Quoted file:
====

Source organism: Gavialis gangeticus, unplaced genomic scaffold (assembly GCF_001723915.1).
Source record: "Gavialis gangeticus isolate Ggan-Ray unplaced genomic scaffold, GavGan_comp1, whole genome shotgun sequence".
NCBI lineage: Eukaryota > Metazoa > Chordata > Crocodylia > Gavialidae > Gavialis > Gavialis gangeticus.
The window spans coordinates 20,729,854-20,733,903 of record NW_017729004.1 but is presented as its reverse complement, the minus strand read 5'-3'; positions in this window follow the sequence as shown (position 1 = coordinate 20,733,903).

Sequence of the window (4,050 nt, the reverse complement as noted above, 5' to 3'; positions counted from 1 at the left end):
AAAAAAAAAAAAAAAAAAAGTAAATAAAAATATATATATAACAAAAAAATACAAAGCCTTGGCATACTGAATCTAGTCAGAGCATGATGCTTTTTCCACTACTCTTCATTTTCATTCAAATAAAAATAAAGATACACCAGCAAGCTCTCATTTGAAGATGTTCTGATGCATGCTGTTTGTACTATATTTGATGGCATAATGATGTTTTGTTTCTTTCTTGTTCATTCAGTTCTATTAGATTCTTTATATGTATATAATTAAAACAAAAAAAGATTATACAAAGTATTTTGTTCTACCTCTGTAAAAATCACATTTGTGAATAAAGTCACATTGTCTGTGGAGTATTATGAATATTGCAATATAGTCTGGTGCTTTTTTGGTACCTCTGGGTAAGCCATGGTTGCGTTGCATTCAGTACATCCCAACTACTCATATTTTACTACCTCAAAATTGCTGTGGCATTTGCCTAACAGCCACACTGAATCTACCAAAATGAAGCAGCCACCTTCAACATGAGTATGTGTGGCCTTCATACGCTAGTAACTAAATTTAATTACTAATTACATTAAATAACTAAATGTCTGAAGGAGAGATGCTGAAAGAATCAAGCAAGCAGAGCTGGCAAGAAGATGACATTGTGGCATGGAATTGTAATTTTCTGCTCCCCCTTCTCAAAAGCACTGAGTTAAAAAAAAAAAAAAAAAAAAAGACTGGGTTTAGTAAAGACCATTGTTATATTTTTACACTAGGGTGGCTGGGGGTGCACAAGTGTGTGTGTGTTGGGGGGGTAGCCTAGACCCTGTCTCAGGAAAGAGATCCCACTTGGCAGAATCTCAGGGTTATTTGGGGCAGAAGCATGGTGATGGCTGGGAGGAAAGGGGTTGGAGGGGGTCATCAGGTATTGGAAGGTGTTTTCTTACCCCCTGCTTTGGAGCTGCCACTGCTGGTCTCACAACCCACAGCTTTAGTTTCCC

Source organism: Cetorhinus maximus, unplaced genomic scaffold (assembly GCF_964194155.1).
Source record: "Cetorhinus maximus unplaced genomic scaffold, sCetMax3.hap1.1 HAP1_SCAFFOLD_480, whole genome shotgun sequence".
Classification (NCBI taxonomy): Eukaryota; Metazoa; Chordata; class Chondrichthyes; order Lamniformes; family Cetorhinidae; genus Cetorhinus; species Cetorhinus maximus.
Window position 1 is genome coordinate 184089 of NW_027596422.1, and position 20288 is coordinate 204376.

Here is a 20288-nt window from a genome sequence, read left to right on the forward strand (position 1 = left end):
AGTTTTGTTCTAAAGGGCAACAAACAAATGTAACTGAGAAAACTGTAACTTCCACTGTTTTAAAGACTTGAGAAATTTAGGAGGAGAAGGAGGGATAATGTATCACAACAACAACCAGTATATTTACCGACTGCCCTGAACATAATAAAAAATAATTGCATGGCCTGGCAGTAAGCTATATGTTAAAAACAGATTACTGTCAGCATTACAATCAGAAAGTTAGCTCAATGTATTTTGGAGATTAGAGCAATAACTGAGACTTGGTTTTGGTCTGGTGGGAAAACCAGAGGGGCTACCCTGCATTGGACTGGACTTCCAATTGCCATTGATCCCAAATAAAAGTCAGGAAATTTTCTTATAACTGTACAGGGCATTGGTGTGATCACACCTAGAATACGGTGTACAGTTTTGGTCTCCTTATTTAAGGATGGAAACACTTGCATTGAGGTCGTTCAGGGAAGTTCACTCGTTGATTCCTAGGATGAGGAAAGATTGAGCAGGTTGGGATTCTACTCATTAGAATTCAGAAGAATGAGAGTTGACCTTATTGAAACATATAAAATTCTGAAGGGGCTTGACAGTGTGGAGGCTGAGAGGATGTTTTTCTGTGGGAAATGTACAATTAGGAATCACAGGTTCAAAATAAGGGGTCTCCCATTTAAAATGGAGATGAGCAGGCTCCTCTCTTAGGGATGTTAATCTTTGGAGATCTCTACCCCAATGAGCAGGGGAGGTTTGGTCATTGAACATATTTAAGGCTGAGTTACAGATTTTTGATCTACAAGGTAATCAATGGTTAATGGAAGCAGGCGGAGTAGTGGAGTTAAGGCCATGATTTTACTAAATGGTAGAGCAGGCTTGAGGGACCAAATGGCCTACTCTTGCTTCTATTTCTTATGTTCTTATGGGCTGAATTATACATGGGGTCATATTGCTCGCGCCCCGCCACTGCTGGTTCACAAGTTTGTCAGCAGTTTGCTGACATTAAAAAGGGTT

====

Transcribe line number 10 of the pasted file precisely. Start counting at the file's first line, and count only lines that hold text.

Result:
Window position 1 is genome coordinate 184089 of NW_027596422.1, and position 20288 is coordinate 204376.